• The defensive fourth quarter was more annoying than anything, but at the same time the unit deserves credit for helping LSU get a 50-point lead entering that final period. This wasn’t packing it in up 28 with three quarters left. And yes, some starters were still in but a lot of backups — including regulars like Damone Clark and Breiden Fehoko — were in the game. Clark actually missed a couple tackles, including a prime opportunity to get a stop on fourth and one. Realistically, all this would’ve done is pad the defense’s stats. Arkansas still finished below their (admittedly low) season averages in most categories.
  • Looks like Kary Vincent might’ve been the one to bust on Arkansas’ first touchdown on a stick-nod play. He follows one of the slot receivers outside with Stevens, which leaves Jacob Phillips one-on-one trying to stay with the nod route (receiver fakes sitting down on a stick route before breaking deep), which is a bad match-up. Vincent pointed at Phillips on the touchdown, but based on the pre-snap alignment and Stevens’ tacking the receiver outside as well, it would seem like he was supposed to have deep middle.
  • Luck is a big part of every season when it comes to how balls bounce, and I swear LSU’s caught almost every bad one when it comes to onside kicks. Balls kipping up out of reach or perfectly to a prone player. Luckily it hasn’t really hurt them too much. But Saturday Arkansas got it right over the Tigers’ front line and then caught a good bounce away from the closest man. And then about three more players failed to get the ball down before Arkansas could get to it. I’d say it’s a coaching point but at some point it does come down to the freak bounces of an oblong ball.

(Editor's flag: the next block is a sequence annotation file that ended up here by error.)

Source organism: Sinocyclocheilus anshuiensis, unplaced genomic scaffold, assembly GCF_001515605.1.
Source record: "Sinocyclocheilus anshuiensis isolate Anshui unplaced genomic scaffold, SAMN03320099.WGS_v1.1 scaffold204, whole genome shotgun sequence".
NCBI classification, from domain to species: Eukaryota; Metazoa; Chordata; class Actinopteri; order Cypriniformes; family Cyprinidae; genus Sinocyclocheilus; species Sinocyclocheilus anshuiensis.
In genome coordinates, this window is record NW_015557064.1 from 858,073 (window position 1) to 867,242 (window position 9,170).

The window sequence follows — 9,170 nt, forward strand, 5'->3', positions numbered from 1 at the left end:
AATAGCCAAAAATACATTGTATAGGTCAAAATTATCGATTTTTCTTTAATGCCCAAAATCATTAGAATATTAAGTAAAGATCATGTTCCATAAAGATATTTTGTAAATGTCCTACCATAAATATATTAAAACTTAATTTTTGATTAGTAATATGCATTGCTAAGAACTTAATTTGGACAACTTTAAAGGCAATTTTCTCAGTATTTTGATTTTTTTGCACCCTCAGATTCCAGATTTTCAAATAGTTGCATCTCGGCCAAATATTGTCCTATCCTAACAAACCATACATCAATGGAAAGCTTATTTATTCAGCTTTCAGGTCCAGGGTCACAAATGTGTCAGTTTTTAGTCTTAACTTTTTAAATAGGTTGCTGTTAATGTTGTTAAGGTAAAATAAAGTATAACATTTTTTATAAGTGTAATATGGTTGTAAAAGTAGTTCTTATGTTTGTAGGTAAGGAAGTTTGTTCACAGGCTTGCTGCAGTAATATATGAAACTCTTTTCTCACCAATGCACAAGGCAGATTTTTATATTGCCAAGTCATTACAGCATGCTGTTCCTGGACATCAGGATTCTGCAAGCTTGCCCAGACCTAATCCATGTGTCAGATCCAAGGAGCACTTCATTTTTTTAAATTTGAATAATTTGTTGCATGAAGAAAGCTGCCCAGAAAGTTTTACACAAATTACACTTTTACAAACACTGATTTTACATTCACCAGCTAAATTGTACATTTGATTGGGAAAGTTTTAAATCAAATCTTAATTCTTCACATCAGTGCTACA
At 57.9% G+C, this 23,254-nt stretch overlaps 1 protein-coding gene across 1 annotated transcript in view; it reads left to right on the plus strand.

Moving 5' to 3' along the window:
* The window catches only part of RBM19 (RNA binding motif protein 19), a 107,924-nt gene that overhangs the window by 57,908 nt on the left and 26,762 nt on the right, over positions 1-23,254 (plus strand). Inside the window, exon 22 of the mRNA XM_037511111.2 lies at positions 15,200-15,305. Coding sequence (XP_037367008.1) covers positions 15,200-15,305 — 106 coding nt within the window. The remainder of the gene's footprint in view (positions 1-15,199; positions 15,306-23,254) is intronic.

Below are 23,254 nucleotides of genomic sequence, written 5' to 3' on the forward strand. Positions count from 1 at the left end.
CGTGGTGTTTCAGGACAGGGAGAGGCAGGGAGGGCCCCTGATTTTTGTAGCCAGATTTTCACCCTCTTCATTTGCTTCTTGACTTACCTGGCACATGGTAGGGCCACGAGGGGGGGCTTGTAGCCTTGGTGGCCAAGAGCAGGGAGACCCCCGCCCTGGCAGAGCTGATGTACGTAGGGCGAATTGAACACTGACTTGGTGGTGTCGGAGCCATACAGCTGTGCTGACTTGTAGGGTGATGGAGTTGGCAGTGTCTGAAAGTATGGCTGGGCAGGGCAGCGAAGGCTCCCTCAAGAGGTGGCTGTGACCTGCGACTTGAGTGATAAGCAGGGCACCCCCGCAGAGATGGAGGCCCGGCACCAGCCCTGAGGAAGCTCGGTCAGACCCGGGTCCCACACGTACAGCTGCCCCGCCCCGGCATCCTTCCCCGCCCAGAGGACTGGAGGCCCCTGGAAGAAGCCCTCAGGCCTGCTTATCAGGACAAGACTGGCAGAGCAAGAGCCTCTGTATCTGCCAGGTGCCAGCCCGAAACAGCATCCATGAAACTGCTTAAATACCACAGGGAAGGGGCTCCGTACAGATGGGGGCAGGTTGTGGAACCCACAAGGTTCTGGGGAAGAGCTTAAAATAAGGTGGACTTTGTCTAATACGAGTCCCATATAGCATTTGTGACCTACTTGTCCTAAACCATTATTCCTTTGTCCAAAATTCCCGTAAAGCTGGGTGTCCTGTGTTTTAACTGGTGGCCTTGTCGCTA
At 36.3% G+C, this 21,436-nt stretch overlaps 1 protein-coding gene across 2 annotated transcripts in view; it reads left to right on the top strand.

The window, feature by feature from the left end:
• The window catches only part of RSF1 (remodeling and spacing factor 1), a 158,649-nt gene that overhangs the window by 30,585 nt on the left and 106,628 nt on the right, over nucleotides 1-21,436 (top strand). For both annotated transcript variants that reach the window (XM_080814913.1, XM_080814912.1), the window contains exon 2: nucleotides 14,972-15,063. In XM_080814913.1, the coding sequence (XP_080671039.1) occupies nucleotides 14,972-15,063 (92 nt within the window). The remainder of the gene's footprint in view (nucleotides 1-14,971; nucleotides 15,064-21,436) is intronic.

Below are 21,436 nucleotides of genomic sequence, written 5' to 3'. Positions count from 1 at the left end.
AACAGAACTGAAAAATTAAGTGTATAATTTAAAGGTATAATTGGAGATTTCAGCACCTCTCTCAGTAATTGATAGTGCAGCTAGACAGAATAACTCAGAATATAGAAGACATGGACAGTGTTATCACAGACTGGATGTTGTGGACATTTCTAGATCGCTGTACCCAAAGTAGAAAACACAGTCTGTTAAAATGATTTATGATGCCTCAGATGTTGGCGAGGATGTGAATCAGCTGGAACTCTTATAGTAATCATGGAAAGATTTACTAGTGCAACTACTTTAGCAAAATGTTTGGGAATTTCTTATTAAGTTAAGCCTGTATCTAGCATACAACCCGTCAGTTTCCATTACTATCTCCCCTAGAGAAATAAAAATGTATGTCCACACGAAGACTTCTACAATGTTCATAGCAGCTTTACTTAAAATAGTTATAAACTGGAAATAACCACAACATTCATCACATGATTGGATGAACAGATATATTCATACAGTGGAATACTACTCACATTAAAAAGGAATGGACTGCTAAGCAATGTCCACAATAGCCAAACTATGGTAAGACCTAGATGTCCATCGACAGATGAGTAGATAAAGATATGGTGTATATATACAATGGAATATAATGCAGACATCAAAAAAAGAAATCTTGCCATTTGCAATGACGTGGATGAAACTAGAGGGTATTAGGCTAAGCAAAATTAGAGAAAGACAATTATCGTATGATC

• In general, I don’t buy the “defense gets tired out more when the offense scores quickly” narrative, and the advanced stats don’t back that up for many teams either. However, a game like this, when LSU regularly scored very quickly in the second half, I could buy it as a possibility. Arkansas had the ball for more than two thirds of this game and, more importantly, 71 plays to LSU’s 48. Giving up the late scores is a little more forgivable compared to the Ole Miss game.

So here we are. 11-0 and ready to wash 12 months of bad taste out of our collective mouths before a trip to Atlanta and a chance to win the SEC championship and cement a top seed in the College Football Playoff.

It’s been a helluva ride. Ain’t ready to get off yet, either.